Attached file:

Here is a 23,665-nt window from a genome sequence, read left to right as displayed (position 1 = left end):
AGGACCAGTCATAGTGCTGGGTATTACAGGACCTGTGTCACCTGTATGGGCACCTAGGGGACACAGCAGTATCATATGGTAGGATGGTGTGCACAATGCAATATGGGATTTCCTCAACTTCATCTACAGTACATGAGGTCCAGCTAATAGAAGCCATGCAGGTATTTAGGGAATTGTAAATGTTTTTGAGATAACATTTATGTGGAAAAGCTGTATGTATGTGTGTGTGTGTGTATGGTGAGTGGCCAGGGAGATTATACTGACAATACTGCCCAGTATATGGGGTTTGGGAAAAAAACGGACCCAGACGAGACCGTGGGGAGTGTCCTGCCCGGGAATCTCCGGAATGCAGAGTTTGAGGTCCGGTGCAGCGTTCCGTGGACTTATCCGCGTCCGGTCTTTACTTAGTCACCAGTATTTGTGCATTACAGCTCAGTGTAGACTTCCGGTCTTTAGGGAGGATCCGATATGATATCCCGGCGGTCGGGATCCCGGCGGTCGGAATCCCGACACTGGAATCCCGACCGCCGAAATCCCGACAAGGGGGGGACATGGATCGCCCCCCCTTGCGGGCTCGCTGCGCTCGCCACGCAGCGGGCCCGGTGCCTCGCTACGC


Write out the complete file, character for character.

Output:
Here is a 23,665-nt window from a genome sequence, read left to right as displayed (position 1 = left end):
AGGACCAGTCATAGTGCTGGGTATTACAGGACCTGTGTCACCTGTATGGGCACCTAGGGGACACAGCAGTATCATATGGTAGGATGGTGTGCACAATGCAATATGGGATTTCCTCAACTTCATCTACAGTACATGAGGTCCAGCTAATAGAAGCCATGCAGGTATTTAGGGAATTGTAAATGTTTTTGAGATAACATTTATGTGGAAAAGCTGTATGTATGTGTGTGTGTGTGTATGGTGAGTGGCCAGGGAGATTATACTGACAATACTGCCCAGTATATGGGGTTTGGGAAAAAAACGGACCCAGACGAGACCGTGGGGAGTGTCCTGCCCGGGAATCTCCGGAATGCAGAGTTTGAGGTCCGGTGCAGCGTTCCGTGGACTTATCCGCGTCCGGTCTTTACTTAGTCACCAGTATTTGTGCATTACAGCTCAGTGTAGACTTCCGGTCTTTAGGGAGGATCCGATATGATATCCCGGCGGTCGGGATCCCGGCGGTCGGAATCCCGACACTGGAATCCCGACCGCCGAAATCCCGACAAGGGGGGGACATGGATCGCCCCCCCTTGCGGGCTCGCTGCGCTCGCCACGCAGCGGGCCCGGTGCCTCGCTACGC